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Autumn Statement promises funds to boost housebuilding

Published: Thursday, 24th November 2016

Government announces an array of new funding packages to increase housebuilding in areas where housing need is greatest…

The government has this week used the Autumn Statement to announce a package of new funding to boost housebuilding and the provision of affordable housing, which minsters claimed would deliver over 140,000 new homes.

Chancellor Phillip Hammond stressed that the government’s Housing White Paper would be published “in due course”.

A new Housing Infrastructure Fund, worth £2.3bn by 2020-21, will be allocated on a competitive basis to local authorities to provide infrastructure targeted at unlocking new private house building in the areas where housing need is greatest. That initiative is expected to deliver up to 100,000 new homes. The government will also examine options to ensure transport funding better supports housing growth.

The government also committed an extra £1.4bn to deliver an additional 40,000 affordable home starts by 2020-21. Ministers are also promising to relax restrictions on grant funding “to allow providers to deliver a mix of homes for affordable rent and low cost ownership to meet the housing needs of people in different circumstances and at different stages of their lives”.

In a bid to accelerate construction on public sector land in England, the administration will invest £1.7bn by 2020-21 through partnerships with private sector developers.

All this funding is coming from a new National Productivity Investment Fund (NPIF), worth £23bn, which as well as supporting housing will bankroll transport spending, digital communications and research & development.

Ministers have pledged £127m towards funding for road and rail developments in the Cambridge-Milton Keynes-Oxford corridor.

The NPIF will provide an additional £1.1bn by 2020-21 in new funding to relieve congestion and deliver much-needed upgrades on local roads and public transport networks.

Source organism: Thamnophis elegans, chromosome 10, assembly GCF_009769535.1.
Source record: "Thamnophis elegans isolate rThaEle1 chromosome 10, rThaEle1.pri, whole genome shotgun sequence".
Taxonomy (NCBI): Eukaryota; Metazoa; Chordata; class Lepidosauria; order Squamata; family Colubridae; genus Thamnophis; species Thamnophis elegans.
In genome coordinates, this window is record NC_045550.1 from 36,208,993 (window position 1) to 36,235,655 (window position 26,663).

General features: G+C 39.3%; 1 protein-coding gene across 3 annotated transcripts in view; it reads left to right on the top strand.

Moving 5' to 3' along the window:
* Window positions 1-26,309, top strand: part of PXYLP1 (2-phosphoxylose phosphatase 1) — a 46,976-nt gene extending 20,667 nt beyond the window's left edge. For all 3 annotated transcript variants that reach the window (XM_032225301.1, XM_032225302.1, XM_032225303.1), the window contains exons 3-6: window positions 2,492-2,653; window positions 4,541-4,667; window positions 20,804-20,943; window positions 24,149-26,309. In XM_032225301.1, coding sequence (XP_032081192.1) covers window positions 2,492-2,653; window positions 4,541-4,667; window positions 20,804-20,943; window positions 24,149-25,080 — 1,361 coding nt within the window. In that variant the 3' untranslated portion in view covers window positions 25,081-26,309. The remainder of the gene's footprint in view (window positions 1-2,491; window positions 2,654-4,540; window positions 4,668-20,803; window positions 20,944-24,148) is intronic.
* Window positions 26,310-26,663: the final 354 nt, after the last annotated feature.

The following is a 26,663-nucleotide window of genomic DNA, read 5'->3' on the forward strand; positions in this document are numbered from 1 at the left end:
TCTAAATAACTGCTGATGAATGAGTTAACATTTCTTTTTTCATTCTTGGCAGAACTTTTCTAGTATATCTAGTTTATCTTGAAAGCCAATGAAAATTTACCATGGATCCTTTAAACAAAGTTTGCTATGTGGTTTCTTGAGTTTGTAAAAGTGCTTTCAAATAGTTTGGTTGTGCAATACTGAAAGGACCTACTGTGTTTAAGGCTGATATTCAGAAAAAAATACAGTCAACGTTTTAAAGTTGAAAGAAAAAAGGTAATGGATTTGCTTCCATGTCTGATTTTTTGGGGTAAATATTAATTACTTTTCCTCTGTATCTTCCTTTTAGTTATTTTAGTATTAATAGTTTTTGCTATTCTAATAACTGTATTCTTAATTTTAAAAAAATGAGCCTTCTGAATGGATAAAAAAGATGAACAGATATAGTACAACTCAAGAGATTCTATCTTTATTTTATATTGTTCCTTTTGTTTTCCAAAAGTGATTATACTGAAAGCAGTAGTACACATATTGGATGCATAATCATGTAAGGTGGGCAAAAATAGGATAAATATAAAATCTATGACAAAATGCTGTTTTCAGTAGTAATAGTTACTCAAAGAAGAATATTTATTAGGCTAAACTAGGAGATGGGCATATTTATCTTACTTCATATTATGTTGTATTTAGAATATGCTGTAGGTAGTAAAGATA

The government will invest £170m in flood defence and resilience measures. Around £20m of this investment will be for new flood defence schemes, £50m for rail resilience projects, including Dawlish, and £100m to improve the resilience of roads to flooding.

In the case of local infrastructure, this week’s Statement said £1.8bn will be awarded to Local Enterprise Partnerships (LEPs) across England through a third round of Growth Deals. Some £556m of this will go to the North of England, £392m to LEPs in the Midlands, £151m to the East of England, £492m to London and the South East, and £191m to the South West.

Hammond highlighted that the promised Shale Wealth Fund will provide up to £1bn of additional resources to local communities, over and above industry schemes and other sources of government funding.

On city deals the Statement said the government will work with local partners and the Scottish government towards a city deal for Stirling. The government has confirmed funding for city deals in Aberdeen and Inverness, is making progress towards a deal with Edinburgh, and will consider proposals for a deal with the Tay cities once they are brought forward.

In respect of Wales, the government insisted it was making good progress in discussions with local partners and the Welsh government on a city deal for the Swansea Bay city region. It will also consider options for a growth deal in north Wales.

The Chief Secretary to the Treasury will chair a new ministerial group that will oversee the delivery of priority infrastructure projects. The Infrastructure and Projects Authority will lead a review, reporting next summer, to identify ways that government, working with industry, can improve the quality, cost and performance of UK infrastructure.

Read more on the Autumn Statement.

Roger Milne